Oregon's last coal plant closed in October 2020. This new installation is about 30 miles from the shuttered coal plant. My favorite part of this story is that the transmission lines that once carried the dirty energy from the coal plant will now transmit renewable power from this renewable energy farm.

Right now, we have the technologies that are needed to move to a future free from fossil fuels. We don't have to wait for fusion or some other big breakthrough. Let's put the resources that we have, here and now, to work. Most deployments are held back by a lack of political willpower, not a missing technology. 

Here in Oregon, we have the political will, and our major electric utilities are required to move to emission-free generation. The Clean Energy Targets bill (HB 2021) requires utilities to reduce emissions as follows:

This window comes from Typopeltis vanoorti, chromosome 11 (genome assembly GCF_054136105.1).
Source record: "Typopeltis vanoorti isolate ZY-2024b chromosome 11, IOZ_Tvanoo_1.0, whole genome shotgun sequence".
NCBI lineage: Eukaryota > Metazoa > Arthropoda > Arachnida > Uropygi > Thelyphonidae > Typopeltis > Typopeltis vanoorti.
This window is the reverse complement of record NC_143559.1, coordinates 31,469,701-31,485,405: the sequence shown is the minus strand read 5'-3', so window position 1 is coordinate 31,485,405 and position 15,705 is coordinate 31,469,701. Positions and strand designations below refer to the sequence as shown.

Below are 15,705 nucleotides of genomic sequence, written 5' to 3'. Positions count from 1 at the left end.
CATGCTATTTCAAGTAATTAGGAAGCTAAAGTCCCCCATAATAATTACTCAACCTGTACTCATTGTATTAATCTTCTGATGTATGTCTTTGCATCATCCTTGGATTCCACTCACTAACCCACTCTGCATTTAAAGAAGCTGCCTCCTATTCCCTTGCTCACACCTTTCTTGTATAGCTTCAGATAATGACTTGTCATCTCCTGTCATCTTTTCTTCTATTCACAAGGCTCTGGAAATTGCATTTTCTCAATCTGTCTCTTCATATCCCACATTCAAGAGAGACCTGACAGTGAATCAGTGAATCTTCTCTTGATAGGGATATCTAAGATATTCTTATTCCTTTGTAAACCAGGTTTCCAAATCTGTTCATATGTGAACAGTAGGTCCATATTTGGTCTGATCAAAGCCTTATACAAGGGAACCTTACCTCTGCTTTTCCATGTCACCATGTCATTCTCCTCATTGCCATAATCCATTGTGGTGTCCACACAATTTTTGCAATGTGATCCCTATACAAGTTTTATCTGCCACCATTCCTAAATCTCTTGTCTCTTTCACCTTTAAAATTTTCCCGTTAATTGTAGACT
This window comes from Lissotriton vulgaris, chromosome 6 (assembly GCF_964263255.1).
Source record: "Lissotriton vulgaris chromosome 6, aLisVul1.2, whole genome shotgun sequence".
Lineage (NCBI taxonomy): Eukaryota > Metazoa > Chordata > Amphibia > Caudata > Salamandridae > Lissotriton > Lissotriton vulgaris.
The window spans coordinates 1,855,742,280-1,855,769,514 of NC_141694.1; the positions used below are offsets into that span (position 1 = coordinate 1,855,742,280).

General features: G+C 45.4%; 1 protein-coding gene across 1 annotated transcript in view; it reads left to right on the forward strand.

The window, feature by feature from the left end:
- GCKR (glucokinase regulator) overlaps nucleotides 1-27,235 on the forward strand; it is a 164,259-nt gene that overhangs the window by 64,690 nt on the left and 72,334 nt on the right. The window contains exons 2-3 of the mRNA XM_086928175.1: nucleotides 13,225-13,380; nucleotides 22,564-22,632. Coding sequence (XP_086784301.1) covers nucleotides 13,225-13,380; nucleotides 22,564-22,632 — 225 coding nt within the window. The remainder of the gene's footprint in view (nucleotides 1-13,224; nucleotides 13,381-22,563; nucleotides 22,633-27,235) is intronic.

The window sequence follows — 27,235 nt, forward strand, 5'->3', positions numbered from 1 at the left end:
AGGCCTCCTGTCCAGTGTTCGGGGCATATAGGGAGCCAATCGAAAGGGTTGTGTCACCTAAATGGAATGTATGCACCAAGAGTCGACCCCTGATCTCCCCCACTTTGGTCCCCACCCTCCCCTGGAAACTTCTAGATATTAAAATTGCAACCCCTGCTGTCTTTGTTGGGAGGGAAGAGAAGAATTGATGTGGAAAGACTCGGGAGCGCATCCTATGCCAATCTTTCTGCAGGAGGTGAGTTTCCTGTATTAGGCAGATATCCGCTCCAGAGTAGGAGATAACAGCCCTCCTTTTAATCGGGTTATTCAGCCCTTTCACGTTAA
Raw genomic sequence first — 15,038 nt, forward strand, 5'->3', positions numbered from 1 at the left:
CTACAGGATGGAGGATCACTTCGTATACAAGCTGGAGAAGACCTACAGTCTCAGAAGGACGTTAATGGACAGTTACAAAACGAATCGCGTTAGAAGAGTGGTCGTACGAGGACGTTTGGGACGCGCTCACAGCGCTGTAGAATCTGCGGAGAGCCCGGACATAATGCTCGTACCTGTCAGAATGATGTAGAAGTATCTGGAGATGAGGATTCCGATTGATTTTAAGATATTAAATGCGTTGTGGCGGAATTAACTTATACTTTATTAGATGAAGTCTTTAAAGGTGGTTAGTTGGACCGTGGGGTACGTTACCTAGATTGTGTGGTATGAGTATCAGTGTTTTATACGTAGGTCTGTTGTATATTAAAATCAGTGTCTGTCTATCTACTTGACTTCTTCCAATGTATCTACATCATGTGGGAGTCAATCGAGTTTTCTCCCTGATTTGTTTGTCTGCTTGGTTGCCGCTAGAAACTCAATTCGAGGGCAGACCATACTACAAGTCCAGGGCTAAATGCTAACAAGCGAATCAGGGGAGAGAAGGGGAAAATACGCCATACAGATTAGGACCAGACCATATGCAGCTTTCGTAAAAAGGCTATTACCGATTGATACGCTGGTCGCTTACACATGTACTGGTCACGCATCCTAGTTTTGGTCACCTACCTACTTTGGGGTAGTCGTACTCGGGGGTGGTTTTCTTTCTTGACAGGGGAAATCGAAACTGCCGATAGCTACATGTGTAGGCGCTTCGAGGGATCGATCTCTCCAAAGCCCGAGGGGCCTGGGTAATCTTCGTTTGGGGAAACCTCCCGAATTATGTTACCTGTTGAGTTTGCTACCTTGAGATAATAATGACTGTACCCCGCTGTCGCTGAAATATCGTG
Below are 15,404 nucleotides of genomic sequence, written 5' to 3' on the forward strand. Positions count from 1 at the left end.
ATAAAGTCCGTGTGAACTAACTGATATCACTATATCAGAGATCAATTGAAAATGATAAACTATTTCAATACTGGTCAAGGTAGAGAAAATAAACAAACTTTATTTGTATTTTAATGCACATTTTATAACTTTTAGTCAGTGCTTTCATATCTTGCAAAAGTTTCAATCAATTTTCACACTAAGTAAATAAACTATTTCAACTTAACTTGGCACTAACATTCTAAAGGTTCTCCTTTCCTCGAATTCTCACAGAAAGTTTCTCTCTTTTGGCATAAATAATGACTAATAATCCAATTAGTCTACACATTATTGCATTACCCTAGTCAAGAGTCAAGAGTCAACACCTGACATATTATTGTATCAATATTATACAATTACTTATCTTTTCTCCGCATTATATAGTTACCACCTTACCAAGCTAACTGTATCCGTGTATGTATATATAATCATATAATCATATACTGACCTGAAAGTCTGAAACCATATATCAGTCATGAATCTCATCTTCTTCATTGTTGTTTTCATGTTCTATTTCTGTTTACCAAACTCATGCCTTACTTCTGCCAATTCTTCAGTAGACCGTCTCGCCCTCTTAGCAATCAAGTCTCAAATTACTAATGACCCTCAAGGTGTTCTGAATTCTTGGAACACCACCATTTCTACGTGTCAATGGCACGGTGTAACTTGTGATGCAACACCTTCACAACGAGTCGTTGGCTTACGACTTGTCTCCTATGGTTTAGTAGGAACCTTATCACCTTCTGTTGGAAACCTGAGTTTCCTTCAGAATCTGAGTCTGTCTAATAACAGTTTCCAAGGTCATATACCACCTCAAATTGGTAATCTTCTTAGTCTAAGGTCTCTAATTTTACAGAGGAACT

• 80% below baseline emissions levels by 2030
  • 90% below baseline emissions levels by 2035
  • 100% below baseline emissions levels by 2040
That means the generation that's born about a generation from now might be referred to as the clean-generation generation.

#ElectrifyEverything
#100PercentRenewable
#FutureFreeFromFossilFuels
#KeepItInTheGround

Thursday, December 29, 2022

Oregon Joins West Coast Gas Car Ban


In 2035, if you want to buy a new car to drive from the Space Needle to Crater Lake to the Golden Gate Bridge and then to Rodeo Drive, that road trip will be in an electric car. 

In December of 2022, Oregon was the final of the west coast three to ban the sale of new gas-powered vehicles in the state in 2035.